Many beginner cooks make the mistake of tasting a dish at the end. This is a big mistake since a dish cannot be fixed when it is finished. Most dishes, however, if it is too salty, sweet, or bland can be saved during the cooking process by adding extra water, using extra oil, and so on. Do not be afraid to use seasoning and keep it by your side. Many bland dishes are caused by chefs that underestimate what a “pinch” or a “sprinkle” of the seasoning is.
6. Putting cold food in a hot pan or not having a hot enough pan
Many beginners make the mistake of taking food directly from the freezer or not having warmed up a little bit before it onto a hot pan. This can cause the pan to warm and may also lead to uneven cooking -- overcooked on the outside, and still ice cold on the inside. In addition, when cooking in a pan, make sure that is it hot enough before you put any food in it.
Before you put food in your pan, give it a little time to heat up before adding any food. The heat helps seal the flavor and the moisture of the food on the inside. If you put food in while the pan is not hot enough, the food will release all its moisture and you will end up with a soggy mess. A hot pan should sizzle when you put food on it. If you don’t hear the sizzle, take the food out and wait for the temperature of the pan to rise.
7. Not drying off food after washing
Haphazardly dabbing food off with a paper towel and then cooking it is a mistake that can be fixed. It causes the dish to become soggy or watered down. This is an easy mistake to fix. For fruits and vegetables, you can invest in a salad spinner. For meats, use paper towels to dry off the meat and let it dry off for a couple of minutes before cooking.
8. Not reading the entire recipe
It is important to read the entire recipe before you begin. This can save many dishes from being sabotaged, especially if the recipe is written online and unclear at some points. If it asks you to pour in the ingredients in one step, read further and see if you need to save some for later. If it asks you to bring water to a boil to blanch some vegetables in the middle of the recipe, you can do that in the beginning with the prep work to cut down on some time.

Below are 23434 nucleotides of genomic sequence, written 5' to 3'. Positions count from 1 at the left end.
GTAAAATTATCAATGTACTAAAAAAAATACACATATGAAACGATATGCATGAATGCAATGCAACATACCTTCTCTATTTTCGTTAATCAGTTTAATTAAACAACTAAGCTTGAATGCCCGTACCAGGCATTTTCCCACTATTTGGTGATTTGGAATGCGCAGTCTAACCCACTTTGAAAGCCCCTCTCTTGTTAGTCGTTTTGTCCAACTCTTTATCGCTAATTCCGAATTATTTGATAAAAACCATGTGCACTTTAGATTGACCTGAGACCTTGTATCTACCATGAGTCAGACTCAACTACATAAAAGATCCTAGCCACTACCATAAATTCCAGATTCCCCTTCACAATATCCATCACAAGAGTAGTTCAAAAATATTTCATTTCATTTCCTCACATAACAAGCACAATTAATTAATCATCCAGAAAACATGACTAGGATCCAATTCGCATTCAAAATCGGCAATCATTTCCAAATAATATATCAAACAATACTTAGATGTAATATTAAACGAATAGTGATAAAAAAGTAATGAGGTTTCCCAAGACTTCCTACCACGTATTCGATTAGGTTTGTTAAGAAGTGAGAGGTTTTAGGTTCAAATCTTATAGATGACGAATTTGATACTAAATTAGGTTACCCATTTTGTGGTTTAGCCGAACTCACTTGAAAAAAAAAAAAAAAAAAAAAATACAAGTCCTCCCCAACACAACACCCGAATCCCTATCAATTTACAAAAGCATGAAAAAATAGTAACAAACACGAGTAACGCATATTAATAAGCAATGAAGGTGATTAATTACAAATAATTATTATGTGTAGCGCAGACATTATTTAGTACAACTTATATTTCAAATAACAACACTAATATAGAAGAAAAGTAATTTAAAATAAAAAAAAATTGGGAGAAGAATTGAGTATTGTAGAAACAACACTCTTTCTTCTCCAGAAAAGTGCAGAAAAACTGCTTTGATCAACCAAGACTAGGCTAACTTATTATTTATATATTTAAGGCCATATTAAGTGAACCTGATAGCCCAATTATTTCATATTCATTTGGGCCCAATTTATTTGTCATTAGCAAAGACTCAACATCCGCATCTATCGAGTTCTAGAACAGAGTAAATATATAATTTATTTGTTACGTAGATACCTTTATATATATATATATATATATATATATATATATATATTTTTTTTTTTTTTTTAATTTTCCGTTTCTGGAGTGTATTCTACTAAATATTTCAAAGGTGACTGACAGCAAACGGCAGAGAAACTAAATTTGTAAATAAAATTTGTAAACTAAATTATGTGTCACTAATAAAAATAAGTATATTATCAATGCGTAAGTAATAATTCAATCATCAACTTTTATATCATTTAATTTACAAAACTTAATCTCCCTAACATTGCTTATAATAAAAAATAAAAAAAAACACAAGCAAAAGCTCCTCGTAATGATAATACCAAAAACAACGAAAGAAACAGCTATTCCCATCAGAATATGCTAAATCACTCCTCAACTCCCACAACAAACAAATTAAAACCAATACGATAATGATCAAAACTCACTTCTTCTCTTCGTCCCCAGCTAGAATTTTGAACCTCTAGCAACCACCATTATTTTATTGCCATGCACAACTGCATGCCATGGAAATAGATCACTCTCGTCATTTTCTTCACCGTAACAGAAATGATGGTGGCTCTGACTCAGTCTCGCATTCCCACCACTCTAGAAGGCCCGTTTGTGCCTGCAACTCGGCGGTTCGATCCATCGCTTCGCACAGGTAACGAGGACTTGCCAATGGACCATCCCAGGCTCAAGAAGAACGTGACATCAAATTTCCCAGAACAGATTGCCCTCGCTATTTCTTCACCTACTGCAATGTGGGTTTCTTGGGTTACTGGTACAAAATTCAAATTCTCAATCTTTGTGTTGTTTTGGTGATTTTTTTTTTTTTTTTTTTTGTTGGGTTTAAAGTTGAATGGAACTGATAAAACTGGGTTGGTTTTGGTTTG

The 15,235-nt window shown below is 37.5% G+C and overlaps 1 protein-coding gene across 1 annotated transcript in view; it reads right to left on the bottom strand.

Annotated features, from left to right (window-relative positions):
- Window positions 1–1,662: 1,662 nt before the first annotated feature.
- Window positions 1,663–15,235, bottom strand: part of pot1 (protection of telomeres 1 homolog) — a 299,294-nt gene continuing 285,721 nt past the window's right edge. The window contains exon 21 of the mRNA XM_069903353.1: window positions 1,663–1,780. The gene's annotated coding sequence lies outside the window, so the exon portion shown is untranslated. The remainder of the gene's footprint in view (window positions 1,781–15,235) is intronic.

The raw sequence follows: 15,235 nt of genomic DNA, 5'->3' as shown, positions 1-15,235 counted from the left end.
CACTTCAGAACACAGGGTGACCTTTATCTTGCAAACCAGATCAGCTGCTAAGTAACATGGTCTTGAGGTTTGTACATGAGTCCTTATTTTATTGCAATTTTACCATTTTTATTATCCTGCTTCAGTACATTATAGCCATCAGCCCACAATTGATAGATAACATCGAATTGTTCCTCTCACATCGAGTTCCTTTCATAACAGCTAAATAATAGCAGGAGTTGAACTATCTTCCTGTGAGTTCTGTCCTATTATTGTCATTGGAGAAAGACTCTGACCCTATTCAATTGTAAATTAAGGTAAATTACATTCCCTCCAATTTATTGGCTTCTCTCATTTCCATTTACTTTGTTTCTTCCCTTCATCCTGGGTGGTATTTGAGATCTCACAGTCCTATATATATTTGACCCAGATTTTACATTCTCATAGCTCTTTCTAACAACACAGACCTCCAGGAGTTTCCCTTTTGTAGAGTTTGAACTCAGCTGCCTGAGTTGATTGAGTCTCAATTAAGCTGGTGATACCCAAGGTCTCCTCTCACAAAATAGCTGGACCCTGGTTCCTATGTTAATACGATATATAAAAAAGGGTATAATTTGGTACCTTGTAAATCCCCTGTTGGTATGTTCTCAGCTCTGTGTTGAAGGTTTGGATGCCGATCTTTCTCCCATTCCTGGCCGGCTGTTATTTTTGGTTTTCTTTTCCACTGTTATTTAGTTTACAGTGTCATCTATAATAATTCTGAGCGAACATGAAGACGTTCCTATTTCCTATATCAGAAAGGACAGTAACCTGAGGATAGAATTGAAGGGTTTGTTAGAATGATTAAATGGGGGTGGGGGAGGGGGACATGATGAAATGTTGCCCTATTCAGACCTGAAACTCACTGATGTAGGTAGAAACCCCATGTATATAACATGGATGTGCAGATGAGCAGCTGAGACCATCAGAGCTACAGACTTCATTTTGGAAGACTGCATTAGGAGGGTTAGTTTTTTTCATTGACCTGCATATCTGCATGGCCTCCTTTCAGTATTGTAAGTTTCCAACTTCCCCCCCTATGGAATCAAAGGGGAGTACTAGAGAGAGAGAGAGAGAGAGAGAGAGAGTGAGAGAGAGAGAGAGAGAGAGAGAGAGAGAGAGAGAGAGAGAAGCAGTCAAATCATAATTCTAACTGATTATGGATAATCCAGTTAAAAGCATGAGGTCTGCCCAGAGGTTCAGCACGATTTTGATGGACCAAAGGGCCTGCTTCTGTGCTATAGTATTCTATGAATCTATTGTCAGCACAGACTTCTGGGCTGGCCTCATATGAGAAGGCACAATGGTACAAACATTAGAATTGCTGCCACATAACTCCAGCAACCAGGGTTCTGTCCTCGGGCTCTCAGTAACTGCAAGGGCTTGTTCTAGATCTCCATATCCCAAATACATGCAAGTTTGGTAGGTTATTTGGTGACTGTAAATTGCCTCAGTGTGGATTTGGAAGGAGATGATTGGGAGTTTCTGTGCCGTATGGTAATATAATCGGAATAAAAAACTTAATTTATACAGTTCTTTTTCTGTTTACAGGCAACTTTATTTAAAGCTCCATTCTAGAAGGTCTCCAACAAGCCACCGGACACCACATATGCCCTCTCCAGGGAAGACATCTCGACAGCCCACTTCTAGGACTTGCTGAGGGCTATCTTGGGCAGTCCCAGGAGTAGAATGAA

9. Following a recipe completely
A recipe from a cookbook is a guide. As a cook, you should be creative and make dishes how you like it to taste. If a recipe asks you to add in red pepper flakes and you really cannot tolerate spice, leave it out. If a recipe calls for a pinch of salt and you feel that it is not enough, feel free to add more. The fun part about cooking is creating a dish and making it how you like.
10. Not washing your hands or tools
Every time you handle a raw meat with your bare hands, you should wash them with soap and warm water for 2 minutes before returning to handle other ingredients. In addition, make sure you do not cross contaminate your dishes. If you are chopping raw chicken with one knife on a cutting board, find another cutting board and another knife to chop your vegetables. Many causes of food poisoning can simply be avoided by hand washing, keeping the tools clean, and stopping cross-contamination.
How many of these ten common errors do you make in the kitchen? Fortunately, most of these mistakes are easily fixable. Hopefully, after reading this, your next dish will be more delicious.